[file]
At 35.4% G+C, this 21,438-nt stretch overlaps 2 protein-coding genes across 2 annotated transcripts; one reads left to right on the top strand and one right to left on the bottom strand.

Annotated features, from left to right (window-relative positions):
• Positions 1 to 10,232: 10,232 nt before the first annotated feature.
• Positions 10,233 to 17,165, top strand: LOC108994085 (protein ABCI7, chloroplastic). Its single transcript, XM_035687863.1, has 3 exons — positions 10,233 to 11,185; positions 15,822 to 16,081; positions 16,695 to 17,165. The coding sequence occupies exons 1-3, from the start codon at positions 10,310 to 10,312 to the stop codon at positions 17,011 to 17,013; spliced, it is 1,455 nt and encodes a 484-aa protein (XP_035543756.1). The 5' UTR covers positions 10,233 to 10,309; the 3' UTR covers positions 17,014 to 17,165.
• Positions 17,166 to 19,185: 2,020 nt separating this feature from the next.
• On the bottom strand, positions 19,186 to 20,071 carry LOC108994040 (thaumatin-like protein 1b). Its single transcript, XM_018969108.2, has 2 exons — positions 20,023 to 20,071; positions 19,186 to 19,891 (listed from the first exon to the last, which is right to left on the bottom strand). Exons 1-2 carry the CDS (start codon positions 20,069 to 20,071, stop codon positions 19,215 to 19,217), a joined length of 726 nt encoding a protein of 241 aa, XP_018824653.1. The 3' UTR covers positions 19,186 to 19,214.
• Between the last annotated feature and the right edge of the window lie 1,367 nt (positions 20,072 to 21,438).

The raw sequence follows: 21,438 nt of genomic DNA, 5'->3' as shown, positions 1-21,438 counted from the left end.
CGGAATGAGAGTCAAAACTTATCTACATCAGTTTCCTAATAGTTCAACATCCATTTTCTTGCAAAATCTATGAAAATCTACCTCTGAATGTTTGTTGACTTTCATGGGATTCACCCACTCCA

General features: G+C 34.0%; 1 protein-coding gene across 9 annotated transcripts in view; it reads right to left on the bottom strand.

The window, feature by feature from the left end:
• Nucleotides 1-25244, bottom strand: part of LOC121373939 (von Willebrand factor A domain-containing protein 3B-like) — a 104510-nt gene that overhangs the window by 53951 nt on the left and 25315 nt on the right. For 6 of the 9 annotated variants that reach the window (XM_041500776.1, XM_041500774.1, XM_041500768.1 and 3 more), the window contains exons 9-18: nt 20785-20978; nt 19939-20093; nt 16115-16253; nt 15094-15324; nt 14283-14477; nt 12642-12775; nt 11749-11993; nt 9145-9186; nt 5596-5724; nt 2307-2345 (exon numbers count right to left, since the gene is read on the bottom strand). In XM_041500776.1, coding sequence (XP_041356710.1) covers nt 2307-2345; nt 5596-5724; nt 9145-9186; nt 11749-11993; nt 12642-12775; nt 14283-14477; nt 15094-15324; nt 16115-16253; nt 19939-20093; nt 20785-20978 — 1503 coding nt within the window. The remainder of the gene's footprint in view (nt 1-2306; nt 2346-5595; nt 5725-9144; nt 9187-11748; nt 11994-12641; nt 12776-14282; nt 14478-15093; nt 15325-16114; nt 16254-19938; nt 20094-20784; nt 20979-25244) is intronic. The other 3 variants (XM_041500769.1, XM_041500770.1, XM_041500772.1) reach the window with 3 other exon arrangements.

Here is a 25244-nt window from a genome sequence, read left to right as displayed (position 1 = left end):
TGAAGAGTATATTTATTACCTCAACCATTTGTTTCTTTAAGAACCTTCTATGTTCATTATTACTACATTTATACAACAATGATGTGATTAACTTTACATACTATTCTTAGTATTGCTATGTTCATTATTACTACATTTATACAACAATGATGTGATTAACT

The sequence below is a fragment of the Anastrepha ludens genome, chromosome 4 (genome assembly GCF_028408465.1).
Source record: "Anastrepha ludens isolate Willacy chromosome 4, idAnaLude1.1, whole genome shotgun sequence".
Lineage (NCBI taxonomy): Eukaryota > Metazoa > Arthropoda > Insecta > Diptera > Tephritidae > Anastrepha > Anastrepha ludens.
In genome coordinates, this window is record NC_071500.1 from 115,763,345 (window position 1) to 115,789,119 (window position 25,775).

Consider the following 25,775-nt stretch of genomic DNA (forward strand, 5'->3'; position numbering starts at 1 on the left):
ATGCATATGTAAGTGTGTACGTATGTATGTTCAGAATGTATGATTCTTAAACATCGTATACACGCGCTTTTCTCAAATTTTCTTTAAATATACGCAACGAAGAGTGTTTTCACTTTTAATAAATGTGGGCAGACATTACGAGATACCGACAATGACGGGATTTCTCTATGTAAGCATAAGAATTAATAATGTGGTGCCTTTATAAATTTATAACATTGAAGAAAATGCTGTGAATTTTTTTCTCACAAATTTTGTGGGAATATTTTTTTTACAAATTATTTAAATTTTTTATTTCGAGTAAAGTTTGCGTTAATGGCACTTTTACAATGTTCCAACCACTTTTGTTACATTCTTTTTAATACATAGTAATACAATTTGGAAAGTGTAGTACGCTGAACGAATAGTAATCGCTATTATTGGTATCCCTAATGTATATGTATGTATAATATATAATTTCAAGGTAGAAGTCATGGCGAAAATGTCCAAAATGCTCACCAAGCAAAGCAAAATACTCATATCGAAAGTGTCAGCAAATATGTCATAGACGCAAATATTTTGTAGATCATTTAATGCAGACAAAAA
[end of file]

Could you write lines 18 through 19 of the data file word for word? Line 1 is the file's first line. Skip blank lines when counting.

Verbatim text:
In genome coordinates, this window is record NC_071500.1 from 115,763,345 (window position 1) to 115,789,119 (window position 25,775).

Consider the following 25,775-nt stretch of genomic DNA (forward strand, 5'->3'; position numbering starts at 1 on the left):